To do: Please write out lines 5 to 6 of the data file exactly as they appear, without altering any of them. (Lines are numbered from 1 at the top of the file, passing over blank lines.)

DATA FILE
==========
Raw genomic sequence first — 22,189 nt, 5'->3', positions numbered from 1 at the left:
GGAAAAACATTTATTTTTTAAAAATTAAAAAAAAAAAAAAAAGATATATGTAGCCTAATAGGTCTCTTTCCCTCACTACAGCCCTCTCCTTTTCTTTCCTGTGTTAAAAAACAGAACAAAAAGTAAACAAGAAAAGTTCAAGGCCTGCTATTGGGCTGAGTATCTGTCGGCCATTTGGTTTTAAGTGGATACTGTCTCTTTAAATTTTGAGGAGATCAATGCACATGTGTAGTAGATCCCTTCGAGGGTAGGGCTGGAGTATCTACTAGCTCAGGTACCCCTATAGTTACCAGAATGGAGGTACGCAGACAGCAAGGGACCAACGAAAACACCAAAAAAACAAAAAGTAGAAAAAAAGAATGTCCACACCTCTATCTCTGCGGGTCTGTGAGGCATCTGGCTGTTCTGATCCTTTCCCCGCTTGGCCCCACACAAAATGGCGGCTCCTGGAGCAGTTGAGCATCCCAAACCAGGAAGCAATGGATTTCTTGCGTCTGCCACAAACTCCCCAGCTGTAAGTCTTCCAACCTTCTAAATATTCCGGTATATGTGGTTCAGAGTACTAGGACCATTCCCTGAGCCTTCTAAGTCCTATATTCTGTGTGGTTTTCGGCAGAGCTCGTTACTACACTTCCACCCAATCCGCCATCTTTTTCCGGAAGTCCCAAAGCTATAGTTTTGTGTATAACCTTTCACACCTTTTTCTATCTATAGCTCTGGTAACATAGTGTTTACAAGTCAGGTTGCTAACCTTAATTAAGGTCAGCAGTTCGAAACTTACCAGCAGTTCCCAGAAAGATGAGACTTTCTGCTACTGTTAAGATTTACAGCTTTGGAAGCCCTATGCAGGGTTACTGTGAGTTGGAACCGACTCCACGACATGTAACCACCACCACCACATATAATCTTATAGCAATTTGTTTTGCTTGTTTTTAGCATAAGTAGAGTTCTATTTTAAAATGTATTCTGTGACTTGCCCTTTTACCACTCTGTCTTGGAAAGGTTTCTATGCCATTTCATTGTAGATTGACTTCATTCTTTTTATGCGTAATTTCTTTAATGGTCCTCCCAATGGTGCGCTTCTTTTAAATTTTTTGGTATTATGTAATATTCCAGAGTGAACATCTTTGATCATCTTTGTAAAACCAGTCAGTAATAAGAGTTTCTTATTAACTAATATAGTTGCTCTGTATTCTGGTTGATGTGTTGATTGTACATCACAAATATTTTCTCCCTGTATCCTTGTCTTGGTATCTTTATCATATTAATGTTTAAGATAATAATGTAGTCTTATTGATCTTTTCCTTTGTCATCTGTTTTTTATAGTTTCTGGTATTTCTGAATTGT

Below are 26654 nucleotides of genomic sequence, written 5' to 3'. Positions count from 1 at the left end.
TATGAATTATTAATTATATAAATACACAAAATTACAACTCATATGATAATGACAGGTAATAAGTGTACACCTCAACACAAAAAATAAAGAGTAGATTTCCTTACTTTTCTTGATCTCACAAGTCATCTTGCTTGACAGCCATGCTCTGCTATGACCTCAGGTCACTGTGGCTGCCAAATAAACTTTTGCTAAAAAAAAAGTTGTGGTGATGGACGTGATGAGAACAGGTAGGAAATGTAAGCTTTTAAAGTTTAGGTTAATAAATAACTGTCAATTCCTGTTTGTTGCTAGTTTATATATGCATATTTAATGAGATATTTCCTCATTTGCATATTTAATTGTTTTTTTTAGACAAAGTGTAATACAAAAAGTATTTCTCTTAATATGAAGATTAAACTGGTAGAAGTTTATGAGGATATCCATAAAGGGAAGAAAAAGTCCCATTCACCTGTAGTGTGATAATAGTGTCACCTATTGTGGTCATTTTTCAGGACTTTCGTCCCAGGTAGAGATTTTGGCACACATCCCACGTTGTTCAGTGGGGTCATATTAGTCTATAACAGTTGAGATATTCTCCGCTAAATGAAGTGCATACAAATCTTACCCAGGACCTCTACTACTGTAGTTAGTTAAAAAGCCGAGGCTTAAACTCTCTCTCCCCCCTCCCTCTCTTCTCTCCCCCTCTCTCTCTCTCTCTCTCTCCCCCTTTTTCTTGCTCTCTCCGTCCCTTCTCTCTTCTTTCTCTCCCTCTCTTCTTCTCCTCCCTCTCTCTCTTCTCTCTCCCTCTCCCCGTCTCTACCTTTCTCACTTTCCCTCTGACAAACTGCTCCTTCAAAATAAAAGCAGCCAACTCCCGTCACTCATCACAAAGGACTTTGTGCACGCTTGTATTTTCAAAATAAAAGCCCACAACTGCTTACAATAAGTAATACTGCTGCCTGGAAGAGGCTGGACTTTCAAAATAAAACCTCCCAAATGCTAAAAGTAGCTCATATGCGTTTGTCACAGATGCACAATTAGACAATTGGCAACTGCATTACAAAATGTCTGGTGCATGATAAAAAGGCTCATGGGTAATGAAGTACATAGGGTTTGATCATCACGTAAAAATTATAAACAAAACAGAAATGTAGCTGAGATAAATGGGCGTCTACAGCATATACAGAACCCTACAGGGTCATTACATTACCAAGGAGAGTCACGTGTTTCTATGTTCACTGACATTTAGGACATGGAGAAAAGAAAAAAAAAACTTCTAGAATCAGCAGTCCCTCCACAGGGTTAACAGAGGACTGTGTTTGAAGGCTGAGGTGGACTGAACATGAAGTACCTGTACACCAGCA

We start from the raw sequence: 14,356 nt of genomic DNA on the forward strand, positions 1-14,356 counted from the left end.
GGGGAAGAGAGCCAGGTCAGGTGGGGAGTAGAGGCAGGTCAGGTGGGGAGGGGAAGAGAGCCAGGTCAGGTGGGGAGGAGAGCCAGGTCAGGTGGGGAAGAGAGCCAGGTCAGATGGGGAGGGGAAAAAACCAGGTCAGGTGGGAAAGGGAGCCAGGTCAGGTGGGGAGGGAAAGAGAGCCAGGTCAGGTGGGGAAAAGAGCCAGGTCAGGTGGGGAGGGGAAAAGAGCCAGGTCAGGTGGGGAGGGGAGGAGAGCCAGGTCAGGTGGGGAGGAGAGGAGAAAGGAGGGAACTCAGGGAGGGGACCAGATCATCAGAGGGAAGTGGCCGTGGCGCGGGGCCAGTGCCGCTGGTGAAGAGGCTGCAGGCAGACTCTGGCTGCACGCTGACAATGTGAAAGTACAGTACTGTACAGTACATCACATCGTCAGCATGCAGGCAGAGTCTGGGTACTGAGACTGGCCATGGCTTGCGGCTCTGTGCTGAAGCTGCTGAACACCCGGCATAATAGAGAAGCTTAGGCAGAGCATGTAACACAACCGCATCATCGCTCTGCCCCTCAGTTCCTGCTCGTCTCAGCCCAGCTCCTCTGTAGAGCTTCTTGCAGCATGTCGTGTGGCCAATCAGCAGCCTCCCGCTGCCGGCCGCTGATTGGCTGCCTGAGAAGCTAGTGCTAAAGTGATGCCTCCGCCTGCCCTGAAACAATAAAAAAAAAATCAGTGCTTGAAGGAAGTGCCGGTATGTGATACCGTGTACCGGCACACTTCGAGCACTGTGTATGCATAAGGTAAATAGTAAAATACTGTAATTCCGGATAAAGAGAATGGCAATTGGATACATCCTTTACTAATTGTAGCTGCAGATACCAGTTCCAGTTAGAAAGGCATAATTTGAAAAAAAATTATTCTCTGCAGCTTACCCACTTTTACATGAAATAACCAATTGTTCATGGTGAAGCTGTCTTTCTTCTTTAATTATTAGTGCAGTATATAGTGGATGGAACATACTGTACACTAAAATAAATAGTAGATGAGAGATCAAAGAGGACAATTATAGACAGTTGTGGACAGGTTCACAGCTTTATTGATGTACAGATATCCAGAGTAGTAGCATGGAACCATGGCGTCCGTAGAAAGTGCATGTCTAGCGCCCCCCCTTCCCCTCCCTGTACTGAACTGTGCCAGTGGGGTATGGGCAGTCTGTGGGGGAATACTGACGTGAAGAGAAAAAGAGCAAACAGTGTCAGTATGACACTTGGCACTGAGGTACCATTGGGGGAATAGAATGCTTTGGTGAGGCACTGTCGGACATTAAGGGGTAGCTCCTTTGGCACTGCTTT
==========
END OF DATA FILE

We start from the raw sequence: 14,356 nt of genomic DNA on the forward strand, positions 1-14,356 counted from the left end.
GGGGAAGAGAGCCAGGTCAGGTGGGGAGTAGAGGCAGGTCAGGTGGGGAGGGGAAGAGAGCCAGGTCAGGTGGGGAGGAGAGCCAGGTCAGGTGGGGAAGAGAGCCAGGTCAGATGGGGAGGGGAAAAAACCAGGTCAGGTGGGAAAGGGAGCCAGGTCAGGTGGGGAGGGAAAGAGAGCCAGGTCAGGTGGGGAAAAGAGCCAGGTCAGGTGGGGAGGGGAAAAGAGCCAGGTCAGGTGGGGAGGGGAGGAGAGCCAGGTCAGGTGGGGAGGAGAGGAGAAAGGAGGGAACTCAGGGAGGGGACCAGATCATCAGAGGGAAGTGGCCGTGGCGCGGGGCCAGTGCCGCTGGTGAAGAGGCTGCAGGCAGACTCTGGCTGCACGCTGACAATGTGAAAGTACAGTACTGTACAGTACATCACATCGTCAGCATGCAGGCAGAGTCTGGGTACTGAGACTGGCCATGGCTTGCGGCTCTGTGCTGAAGCTGCTGAACACCCGGCATAATAGAGAAGCTTAGGCAGAGCATGTAACACAACCGCATCATCGCTCTGCCCCTCAGTTCCTGCTCGTCTCAGCCCAGCTCCTCTGTAGAGCTTCTTGCAGCATGTCGTGTGGCCAATCAGCAGCCTCCCGCTGCCGGCCGCTGATTGGCTGCCTGAGAAGCTAGTGCTAAAGTGATGCCTCCGCCTGCCCTGAAACAATAAAAAAAAAATCAGTGCTTGAAGGAAGTGCCGGTATGTGATACCGTGTACCGGCACACTTCGAGCACTGTGTATGCATAAGGTAAATAGTAAAATACTGTAATTCCGGATAAAGAGAATGGCAATTGGATACATCCTTTACTAATTGTAGCTGCAGATACCAGTTCCAGTTAGAAAGGCATAATTTGAAAAAAAATTATTCTCTGCAGCTTACCCACTTTTACATGAAATAACCAATTGTTCATGGTGAAGCTGTCTTTCTTCTTTAATTATTAGTGCAGTATATAGTGGATGGAACATACTGTACACTAAAATAAATAGTAGATGAGAGATCAAAGAGGACAATTATAGACAGTTGTGGACAGGTTCACAGCTTTATTGATGTACAGATATCCAGAGTAGTAGCATGGAACCATGGCGTCCGTAGAAAGTGCATGTCTAGCGCCCCCCCTTCCCCTCCCTGTACTGAACTGTGCCAGTGGGGTATGGGCAGTCTGTGGGGGAATACTGACGTGAAGAGAAAAAGAGCAAACAGTGTCAGTATGACACTTGGCACTGAGGTACCATTGGGGGAATAGAATGCTTTGGTGAGGCACTGTCGGACATTAAGGGGTAGCTCCTTTGGCACTGCTTT